You Can’t Judge A Book (Of Business) By Its Cover
Family Wealth Report
May 15, 2017
Buying a book of business should not be regarded as a panacea, or as a substitute for developing a functional sales force, the author of this article argues.
Here is a guest article by Allan Starkie PhD, a partner at Knightsbridge Advisors. He writes about the kind of considerations that need to be held in mind when assessing advisors, including in the process of M&A deals where wealth management firms are in play. Allan has written for this news service on previous occasions (see here for an example) and the editors are pleased to share these insights with readers. As always, this publication doesn’t necessarily endorse all views of guest contributors. Email email@example.com if you wish to respond.
Starkie specializes in executive recruiting in wealth management, and also provides management consulting and merger and acquisition support for clients. Prior to joining Knightsbridge Advisors, he served as a partner at the executive search firm Riotto-Jones, where he led CEO and high net worth sales searches. Starkie is a graduate of West Point and Harvard Business School. He has also worked in the intelligence services.
“I really want an advisor with a book.” This is a request I hear almost daily. Usually it is delivered in a tone one might associate with an Alpine climber, trapped by an avalanche, breathing his hopes for help to a speck in the distance, which he fervently hopes to be a St Bernard, carrying a flask of brandy- followed by a team of rescuers. “I would like a minimum of $250 million in AuM” adds the prospective client with a piercing, hopeful gaze suggestive of what I imagine to have been the look in the eyes of General Custer, as they scanned the horizon, searching for a troop of non-existent reinforcements large enough to defeat Sitting Bull.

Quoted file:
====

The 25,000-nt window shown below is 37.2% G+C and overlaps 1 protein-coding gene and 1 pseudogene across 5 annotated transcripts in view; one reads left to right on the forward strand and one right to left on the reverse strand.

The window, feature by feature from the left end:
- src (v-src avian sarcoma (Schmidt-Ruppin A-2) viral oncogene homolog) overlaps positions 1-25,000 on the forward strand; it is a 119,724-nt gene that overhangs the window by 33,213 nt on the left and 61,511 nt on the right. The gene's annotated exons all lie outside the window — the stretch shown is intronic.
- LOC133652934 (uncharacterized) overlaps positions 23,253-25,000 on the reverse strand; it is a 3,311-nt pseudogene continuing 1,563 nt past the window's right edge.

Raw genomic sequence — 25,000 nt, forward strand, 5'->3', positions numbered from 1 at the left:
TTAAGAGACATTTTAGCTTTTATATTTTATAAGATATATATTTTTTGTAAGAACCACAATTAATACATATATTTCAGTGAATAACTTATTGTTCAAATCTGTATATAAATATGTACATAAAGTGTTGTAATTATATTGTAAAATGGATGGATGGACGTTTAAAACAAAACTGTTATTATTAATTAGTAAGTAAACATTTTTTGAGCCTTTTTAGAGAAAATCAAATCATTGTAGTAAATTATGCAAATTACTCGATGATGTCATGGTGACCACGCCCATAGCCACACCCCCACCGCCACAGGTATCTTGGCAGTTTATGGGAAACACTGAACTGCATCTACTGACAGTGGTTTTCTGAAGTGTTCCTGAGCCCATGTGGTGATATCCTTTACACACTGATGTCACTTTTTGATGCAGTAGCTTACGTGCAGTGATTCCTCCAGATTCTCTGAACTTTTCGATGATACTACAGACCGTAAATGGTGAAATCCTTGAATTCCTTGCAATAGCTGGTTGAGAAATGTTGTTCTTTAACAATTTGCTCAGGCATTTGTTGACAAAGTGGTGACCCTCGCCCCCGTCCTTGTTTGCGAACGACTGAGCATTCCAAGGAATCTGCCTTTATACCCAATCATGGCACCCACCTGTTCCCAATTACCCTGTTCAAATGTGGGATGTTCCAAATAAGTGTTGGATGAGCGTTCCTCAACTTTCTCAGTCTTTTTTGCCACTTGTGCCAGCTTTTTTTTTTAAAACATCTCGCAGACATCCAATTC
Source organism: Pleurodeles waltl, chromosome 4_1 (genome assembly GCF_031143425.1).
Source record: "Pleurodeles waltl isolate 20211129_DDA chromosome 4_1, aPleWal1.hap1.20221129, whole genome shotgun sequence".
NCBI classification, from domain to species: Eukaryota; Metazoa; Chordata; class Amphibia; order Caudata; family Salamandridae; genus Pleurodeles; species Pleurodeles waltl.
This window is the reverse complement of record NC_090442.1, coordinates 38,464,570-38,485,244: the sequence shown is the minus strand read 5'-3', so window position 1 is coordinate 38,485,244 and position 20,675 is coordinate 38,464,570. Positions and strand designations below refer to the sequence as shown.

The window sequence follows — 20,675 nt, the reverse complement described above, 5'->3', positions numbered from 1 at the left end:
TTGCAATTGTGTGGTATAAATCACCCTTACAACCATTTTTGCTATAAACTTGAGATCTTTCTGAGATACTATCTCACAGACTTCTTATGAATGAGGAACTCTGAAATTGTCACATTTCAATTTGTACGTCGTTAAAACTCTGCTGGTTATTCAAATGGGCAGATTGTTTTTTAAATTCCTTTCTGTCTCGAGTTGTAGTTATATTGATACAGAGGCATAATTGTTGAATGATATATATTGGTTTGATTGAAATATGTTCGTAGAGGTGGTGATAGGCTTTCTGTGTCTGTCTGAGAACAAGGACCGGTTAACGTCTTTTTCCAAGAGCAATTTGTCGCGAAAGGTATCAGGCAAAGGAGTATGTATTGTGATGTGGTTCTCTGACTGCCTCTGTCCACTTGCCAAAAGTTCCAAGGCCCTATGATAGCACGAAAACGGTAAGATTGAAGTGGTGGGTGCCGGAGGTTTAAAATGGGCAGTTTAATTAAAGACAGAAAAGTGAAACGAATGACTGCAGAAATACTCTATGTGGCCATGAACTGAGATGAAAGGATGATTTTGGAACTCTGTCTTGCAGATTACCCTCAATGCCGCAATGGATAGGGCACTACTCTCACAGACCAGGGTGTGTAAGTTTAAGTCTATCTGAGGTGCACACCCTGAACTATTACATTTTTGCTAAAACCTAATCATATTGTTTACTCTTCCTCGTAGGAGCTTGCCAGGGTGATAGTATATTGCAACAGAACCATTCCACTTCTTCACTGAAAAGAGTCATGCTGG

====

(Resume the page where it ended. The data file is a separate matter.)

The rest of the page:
Before we can even begin to satisfy such hopes, a great deal of analysis must be accomplished. In my earlier career as an intelligence officer, I was taught that the definition of intelligence was “the analysis and processing on raw information”. Information itself is not intelligence, and is a dangerous basis for decisions. Let us, then, describe a systematic approach for analyzing the components of information associated with a book of business, and using that analysis to make more realistic predictions around portability. The following is a list of categories/questions which need to be addressed, to make such a determination:
- Is the book a work of fiction or non-fiction?
- What is the exact composition of the book?
- How was it created, and at what pace does it grow?
- In what ways is it encumbered, entrenched and institutionalized?
- What is the exact role of the advisor, and who else is involved in tending the book?
- Is the advisor’s firm a member of the “Broker Protocol” (this does not only pertain to brokerages)?
- What agreements have the advisor signed: non-solicitation, non-compete, garden leave?
- What are the differences between the advisor’s current platform and yours?
- What is the fee structure at the advisor’s current firm versus yours?
- How much are you willing to pay for the portable assets, and when are you willing to pay?
Is the book fiction or non-fiction It was once said that “the closest a person gets to perfection is when writing one’s own resume”. In that vein: the oral description of one’s book of business, the self-sourced, Herculean method of its creation, and the blind, eternal devotion of one’s clients, somehow loses some of its hyperbole when translated into Excel spreadsheets. The creation of a clear, definitive spreadsheet, combined with a statement early in the process that financial enrichment for portable assets will follow delivery of those assets (as opposed to paying upfront based on hope and good wishes), are the two surest methods of stripping away the fiction. Describe the composition of the book In many firms, advisors are provided surprisingly limited information about their own books of business. But to the extent that they are able, ask them to create a table that lists each client (never by name), and describe each relationship as follows:
- Total net worth
- Current AUM with advisor